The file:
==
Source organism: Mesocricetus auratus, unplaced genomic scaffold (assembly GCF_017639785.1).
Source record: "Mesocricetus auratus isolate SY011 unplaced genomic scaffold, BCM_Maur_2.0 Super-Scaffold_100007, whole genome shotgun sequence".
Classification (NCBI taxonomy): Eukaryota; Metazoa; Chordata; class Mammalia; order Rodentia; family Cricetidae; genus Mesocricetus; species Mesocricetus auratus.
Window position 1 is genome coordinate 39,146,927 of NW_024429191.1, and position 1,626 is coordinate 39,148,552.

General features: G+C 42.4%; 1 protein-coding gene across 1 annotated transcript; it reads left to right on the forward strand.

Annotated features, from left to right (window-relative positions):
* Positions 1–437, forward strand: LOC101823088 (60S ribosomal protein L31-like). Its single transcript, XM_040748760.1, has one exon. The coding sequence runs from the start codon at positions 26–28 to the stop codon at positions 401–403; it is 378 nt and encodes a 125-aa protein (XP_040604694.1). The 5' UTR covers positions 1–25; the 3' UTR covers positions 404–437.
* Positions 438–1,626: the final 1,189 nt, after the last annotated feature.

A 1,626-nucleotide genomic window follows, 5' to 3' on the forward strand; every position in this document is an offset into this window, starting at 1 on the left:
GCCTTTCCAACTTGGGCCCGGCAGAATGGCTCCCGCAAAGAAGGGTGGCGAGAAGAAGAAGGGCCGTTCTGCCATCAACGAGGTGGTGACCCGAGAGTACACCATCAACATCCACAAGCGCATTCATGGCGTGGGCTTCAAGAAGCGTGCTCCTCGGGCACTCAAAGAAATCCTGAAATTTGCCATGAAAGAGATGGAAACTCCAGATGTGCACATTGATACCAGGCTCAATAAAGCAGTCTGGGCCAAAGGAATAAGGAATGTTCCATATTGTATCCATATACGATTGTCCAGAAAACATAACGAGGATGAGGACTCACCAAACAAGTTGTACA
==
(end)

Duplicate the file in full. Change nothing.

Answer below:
Source organism: Mesocricetus auratus, unplaced genomic scaffold (assembly GCF_017639785.1).
Source record: "Mesocricetus auratus isolate SY011 unplaced genomic scaffold, BCM_Maur_2.0 Super-Scaffold_100007, whole genome shotgun sequence".
Classification (NCBI taxonomy): Eukaryota; Metazoa; Chordata; class Mammalia; order Rodentia; family Cricetidae; genus Mesocricetus; species Mesocricetus auratus.
Window position 1 is genome coordinate 39,146,927 of NW_024429191.1, and position 1,626 is coordinate 39,148,552.

General features: G+C 42.4%; 1 protein-coding gene across 1 annotated transcript; it reads left to right on the forward strand.

Annotated features, from left to right (window-relative positions):
* Positions 1–437, forward strand: LOC101823088 (60S ribosomal protein L31-like). Its single transcript, XM_040748760.1, has one exon. The coding sequence runs from the start codon at positions 26–28 to the stop codon at positions 401–403; it is 378 nt and encodes a 125-aa protein (XP_040604694.1). The 5' UTR covers positions 1–25; the 3' UTR covers positions 404–437.
* Positions 438–1,626: the final 1,189 nt, after the last annotated feature.

A 1,626-nucleotide genomic window follows, 5' to 3' on the forward strand; every position in this document is an offset into this window, starting at 1 on the left:
GCCTTTCCAACTTGGGCCCGGCAGAATGGCTCCCGCAAAGAAGGGTGGCGAGAAGAAGAAGGGCCGTTCTGCCATCAACGAGGTGGTGACCCGAGAGTACACCATCAACATCCACAAGCGCATTCATGGCGTGGGCTTCAAGAAGCGTGCTCCTCGGGCACTCAAAGAAATCCTGAAATTTGCCATGAAAGAGATGGAAACTCCAGATGTGCACATTGATACCAGGCTCAATAAAGCAGTCTGGGCCAAAGGAATAAGGAATGTTCCATATTGTATCCATATACGATTGTCCAGAAAACATAACGAGGATGAGGACTCACCAAACAAGTTGTACA